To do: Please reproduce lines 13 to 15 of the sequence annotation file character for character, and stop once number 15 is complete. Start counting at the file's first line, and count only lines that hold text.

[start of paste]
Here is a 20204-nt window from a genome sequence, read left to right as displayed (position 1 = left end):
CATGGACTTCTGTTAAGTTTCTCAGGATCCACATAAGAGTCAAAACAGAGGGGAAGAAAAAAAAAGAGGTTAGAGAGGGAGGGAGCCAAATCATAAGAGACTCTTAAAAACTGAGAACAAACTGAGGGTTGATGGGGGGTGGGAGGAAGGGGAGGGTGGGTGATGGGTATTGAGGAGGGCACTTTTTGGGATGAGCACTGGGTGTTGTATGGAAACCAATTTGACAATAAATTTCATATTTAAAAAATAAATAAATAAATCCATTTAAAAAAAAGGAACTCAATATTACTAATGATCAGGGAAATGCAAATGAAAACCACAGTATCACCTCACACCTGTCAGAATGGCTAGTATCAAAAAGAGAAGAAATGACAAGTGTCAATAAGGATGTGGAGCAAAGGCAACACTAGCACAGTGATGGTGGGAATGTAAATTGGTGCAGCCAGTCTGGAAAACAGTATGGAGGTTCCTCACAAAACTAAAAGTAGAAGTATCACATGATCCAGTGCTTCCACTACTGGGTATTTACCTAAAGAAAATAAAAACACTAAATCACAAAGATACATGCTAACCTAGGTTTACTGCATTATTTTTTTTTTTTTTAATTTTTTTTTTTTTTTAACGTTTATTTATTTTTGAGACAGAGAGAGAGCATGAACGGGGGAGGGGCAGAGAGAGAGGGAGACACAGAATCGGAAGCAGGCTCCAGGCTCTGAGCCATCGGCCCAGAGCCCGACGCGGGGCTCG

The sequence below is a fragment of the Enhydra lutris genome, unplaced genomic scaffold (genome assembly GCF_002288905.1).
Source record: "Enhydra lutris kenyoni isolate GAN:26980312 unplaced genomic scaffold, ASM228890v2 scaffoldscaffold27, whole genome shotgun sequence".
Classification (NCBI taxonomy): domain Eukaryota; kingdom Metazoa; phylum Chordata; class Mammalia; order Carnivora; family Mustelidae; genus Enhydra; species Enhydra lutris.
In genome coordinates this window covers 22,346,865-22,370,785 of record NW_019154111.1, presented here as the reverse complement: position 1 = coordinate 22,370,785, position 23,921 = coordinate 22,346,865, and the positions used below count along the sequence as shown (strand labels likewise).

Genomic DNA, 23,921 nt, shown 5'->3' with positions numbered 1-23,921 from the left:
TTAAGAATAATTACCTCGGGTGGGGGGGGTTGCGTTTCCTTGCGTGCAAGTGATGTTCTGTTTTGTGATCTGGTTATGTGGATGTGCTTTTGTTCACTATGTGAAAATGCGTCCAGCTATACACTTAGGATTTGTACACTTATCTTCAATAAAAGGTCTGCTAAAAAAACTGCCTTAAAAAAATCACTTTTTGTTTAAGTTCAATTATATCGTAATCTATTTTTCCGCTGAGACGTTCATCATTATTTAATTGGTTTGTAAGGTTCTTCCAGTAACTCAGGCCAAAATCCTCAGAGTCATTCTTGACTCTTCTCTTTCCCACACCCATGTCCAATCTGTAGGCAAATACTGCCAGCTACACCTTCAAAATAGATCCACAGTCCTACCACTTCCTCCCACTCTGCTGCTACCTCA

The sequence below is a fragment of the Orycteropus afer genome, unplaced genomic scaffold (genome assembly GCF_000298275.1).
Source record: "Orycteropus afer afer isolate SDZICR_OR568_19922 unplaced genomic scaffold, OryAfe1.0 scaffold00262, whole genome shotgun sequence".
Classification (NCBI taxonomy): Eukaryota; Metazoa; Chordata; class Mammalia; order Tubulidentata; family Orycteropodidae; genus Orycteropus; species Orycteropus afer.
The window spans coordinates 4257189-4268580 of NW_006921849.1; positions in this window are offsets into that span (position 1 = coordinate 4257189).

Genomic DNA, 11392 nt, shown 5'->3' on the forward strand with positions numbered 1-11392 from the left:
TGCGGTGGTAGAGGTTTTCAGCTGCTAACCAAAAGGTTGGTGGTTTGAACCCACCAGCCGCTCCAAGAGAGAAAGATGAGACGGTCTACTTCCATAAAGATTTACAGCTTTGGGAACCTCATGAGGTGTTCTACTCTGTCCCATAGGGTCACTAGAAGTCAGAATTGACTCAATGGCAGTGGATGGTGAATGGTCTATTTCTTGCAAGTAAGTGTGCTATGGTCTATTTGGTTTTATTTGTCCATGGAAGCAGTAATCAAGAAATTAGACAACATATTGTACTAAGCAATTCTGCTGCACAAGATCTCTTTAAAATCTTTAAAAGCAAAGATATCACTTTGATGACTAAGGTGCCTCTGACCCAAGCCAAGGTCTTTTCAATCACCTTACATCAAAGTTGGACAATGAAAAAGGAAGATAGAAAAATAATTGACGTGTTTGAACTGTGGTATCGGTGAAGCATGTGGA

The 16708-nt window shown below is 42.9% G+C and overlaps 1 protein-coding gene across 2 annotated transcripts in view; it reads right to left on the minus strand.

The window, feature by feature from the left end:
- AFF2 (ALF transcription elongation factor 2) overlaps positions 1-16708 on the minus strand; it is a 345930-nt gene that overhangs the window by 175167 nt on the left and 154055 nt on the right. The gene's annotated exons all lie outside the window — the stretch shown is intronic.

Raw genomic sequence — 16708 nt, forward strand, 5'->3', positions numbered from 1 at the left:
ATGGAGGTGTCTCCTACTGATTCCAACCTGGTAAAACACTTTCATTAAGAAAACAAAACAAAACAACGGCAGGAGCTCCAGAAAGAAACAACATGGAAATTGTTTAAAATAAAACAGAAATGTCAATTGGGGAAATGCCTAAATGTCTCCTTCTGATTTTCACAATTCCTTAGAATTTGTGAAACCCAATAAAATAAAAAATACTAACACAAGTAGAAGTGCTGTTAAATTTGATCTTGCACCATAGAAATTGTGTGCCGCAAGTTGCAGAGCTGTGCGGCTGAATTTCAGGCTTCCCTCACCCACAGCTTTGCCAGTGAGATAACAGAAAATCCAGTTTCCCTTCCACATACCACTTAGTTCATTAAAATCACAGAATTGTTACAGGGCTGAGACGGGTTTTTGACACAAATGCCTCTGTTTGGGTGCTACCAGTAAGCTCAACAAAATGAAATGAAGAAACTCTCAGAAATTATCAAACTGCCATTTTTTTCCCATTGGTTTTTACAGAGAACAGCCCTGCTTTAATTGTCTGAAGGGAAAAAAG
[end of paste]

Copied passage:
Genomic DNA, 11392 nt, shown 5'->3' on the forward strand with positions numbered 1-11392 from the left:
TGCGGTGGTAGAGGTTTTCAGCTGCTAACCAAAAGGTTGGTGGTTTGAACCCACCAGCCGCTCCAAGAGAGAAAGATGAGACGGTCTACTTCCATAAAGATTTACAGCTTTGGGAACCTCATGAGGTGTTCTACTCTGTCCCATAGGGTCACTAGAAGTCAGAATTGACTCAATGGCAGTGGATGGTGAATGGTCTATTTCTTGCAAGTAAGTGTGCTATGGTCTATTTGGTTTTATTTGTCCATGGAAGCAGTAATCAAGAAATTAGACAACATATTGTACTAAGCAATTCTGCTGCACAAGATCTCTTTAAAATCTTTAAAAGCAAAGATATCACTTTGATGACTAAGGTGCCTCTGACCCAAGCCAAGGTCTTTTCAATCACCTTACATCAAAGTTGGACAATGAAAAAGGAAGATAGAAAAATAATTGACGTGTTTGAACTGTGGTATCGGTGAAGCATGTGGA

The 16708-nt window shown below is 42.9% G+C and overlaps 1 protein-coding gene across 2 annotated transcripts in view; it reads right to left on the minus strand.